Wednesday, December 21, 2005

Five Tips For Successful Brainstorming

Corporate brainstorming often fails because participants don’t enter into it in the proper spirit. There are two phases of the creative process: the imaginative phase and the practical phase.

The first thing to remember in phase one of a brainstorming session is this: all ideas are good. No matter how lame they may sound initially, write them down without comment.

You must establish an unthreatening environment in order to get your participants to loosen up and start throwing any ideas out. Consider these tips for better brainstorming:

First, identify the problem. It is often best to outline this ahead of time in written form so that everyone comes to the session with the problem defined.

Next, set the stage and the rules. Tell participants that the brainstorming session is for generating as many ideas as possible and that the person who comes up with the most ideas, not the best, will be rewarded. The only rule for brainstorming is this: no one criticizes anyone’s ideas. Positive thinking is the rule of the day.

Discuss the problem for a few minutes. Do you have it properly defined? Are you asking the right question? Here’s an example: about three hundred years ago there was a plague that first sent victims into a deathlike coma from which most never recovered. One man – an exception to the rule - was buried alive. The townspeople didn’t want this to happen again. One group had the costly idea to place food and water inside and an air hole from the casket to the surface. Another group’s idea was simple and low cost: place a 12-inch spike in the top of the casket so that when the lid closed there would be no question about the occupant’s status. Both answers were right, but the questions they asked were different. “What should we do if we bury someone alive?” and “How can we make sure everyone we bury is dead?”

Now, develop as many ideas as possible. Think quantity, not quality. You can sort out the wheat from the chaff later in the practical phase.

Finally, the session moderator is there to keep things moving. If things bog down, pull out these trusty questions. Why not? What if? What rules can we break? What assumptions can we drop? What if budget was not an issue? What if we looked at this backward from the desired result? Is there something we can eliminate in order to reach our result? Could we add something to the process?

Follow these tips and you’ll have better, more productive brainstorming sessions and creative thinking just might become a part of your corporate culture.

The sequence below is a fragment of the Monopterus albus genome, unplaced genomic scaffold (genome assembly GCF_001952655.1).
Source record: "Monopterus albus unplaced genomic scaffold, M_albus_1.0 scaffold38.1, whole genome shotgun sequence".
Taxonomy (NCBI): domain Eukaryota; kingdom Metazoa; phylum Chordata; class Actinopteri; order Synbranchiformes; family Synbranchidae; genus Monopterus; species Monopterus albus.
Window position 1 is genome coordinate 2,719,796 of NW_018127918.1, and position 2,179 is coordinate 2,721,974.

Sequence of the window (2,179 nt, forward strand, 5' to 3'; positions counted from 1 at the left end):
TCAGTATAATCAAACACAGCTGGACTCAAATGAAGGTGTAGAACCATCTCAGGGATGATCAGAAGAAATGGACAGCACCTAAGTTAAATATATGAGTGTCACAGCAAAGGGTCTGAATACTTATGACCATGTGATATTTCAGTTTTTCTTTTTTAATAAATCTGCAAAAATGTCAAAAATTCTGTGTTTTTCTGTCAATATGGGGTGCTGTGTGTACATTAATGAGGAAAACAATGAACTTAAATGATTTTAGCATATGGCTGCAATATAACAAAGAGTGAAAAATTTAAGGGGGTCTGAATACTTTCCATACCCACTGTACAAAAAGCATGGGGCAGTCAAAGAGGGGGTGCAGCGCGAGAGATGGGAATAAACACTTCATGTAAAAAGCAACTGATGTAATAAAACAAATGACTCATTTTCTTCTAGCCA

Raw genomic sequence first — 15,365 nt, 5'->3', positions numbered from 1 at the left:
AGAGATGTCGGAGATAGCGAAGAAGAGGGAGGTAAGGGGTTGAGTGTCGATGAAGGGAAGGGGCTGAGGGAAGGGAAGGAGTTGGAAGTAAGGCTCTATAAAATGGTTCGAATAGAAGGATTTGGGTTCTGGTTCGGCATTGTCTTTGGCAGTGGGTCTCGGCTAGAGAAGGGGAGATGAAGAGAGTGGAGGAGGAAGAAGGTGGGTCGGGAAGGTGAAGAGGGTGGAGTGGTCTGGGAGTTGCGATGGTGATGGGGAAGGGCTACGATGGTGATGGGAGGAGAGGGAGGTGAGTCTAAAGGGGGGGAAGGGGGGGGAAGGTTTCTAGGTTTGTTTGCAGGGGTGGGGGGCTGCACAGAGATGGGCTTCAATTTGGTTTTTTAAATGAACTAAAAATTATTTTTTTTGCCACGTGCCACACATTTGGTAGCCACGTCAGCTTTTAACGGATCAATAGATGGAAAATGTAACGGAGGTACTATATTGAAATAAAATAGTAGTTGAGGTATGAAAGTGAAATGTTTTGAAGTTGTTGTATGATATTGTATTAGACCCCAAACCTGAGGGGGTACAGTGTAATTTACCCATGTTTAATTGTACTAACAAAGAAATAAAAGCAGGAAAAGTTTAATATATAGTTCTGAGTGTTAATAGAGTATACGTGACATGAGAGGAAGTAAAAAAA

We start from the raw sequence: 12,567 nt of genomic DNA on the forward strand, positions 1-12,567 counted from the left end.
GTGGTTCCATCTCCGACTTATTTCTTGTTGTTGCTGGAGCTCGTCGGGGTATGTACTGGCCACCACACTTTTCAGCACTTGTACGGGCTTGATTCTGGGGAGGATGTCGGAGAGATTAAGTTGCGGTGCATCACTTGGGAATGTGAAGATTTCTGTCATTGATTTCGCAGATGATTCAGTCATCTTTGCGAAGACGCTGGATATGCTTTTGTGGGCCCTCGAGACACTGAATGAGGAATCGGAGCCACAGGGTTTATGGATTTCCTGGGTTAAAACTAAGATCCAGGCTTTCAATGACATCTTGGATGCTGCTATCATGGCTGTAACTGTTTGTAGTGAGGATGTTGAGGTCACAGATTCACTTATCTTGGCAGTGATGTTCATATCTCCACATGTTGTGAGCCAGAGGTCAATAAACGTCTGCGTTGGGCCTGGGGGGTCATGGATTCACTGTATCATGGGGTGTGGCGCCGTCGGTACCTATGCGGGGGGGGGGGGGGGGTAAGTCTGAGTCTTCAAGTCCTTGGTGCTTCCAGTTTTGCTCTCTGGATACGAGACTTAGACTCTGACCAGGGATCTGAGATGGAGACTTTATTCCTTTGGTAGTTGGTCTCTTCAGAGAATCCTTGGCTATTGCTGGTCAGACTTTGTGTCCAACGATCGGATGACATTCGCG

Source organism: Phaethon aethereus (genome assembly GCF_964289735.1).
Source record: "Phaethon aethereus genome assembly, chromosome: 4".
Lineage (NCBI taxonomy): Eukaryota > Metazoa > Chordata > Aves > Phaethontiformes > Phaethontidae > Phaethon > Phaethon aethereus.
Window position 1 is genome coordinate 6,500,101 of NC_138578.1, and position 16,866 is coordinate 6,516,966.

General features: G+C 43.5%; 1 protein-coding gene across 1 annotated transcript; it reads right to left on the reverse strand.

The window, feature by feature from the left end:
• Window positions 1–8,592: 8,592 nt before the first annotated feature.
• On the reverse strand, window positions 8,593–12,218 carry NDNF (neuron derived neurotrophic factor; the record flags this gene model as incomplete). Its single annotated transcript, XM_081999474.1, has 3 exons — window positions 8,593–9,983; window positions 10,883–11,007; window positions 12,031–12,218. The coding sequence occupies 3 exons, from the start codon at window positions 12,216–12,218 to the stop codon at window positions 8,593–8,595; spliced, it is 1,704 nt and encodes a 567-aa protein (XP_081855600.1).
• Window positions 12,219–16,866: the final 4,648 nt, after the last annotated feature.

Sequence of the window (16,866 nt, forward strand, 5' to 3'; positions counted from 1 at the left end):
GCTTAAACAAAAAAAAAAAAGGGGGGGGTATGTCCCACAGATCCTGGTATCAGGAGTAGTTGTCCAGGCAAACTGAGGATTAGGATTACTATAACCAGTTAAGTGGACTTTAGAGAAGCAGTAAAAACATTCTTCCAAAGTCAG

Harry Hoover is managing principal of Hoover ink PR. He has 26 years of experience in crafting and delivering bottom line messages that ensure success for serious businesses like Brent Dees Financial Planning, Focus Four, Levolor, New World Mortgage, North Carolina Tourism, TeamHeidi, Ty Boyd Executive Learning Systems, VELUX, Verbatim and Wicked Choppers. Article Source:

Brainstorming For New Ideas

Brainstorming is a great way to come up with new creative ideas. For years it’s been considered most effective when people brainstorm in a group, but research is now showing this is not necessarily so.

Dr. Paul Paulus, psychologist at the University of Texas Creativity Lab, after 14 years of studying the science of creative brainstorming, has discovered that individuals working alone, without the fear of looking foolish in front of their peers, generate twice as many ideas as those working in a group. This is great news for anyone wanting to create new ideas for abundance and wealth.

Some important traditional techniques include: letting your imagination run wild, going for a quantity of ideas rather than focusing on quality and making a decision to suspend any judgment until later. But Dr. Paulus realized that other methods can also greatly increase an individual’s creativity.

Brainstorming through “brainwriting” (writing down every idea that comes to mind) can generate 40% more new ideas than just thinking about things. Another productive technique is taking a break and coming back to the problem when you feel refreshed. With this second round, Dr. Paulus found people could come up with 66% more ideas.

So, when you’re looking for insight or breakthroughs, get out paper and pen. Write down every possibility - no matter how outrageous. Then take a walk, sleep on it or just enjoy a nice relaxing bath. After all, the great Greek mathematician, Archimedes, got one of his most life-changing ideas while in the tub. He was so excited he jumped out of the water and ran naked through the streets of Athens shouting, “Eureka, I found it!”

Although enthusiasm is very important, that much “bare” spontaneity isn’t necessary. As Dr. Paulus discovered, you don’t have to “share yourself” with a whole group of others when brainstorming for new ideas.

Katie Byrd will take you by the hand and teach you the skills she's used to journey from a financially strapped, bad credit nightmare to debt free abundant living. To find out more visit:
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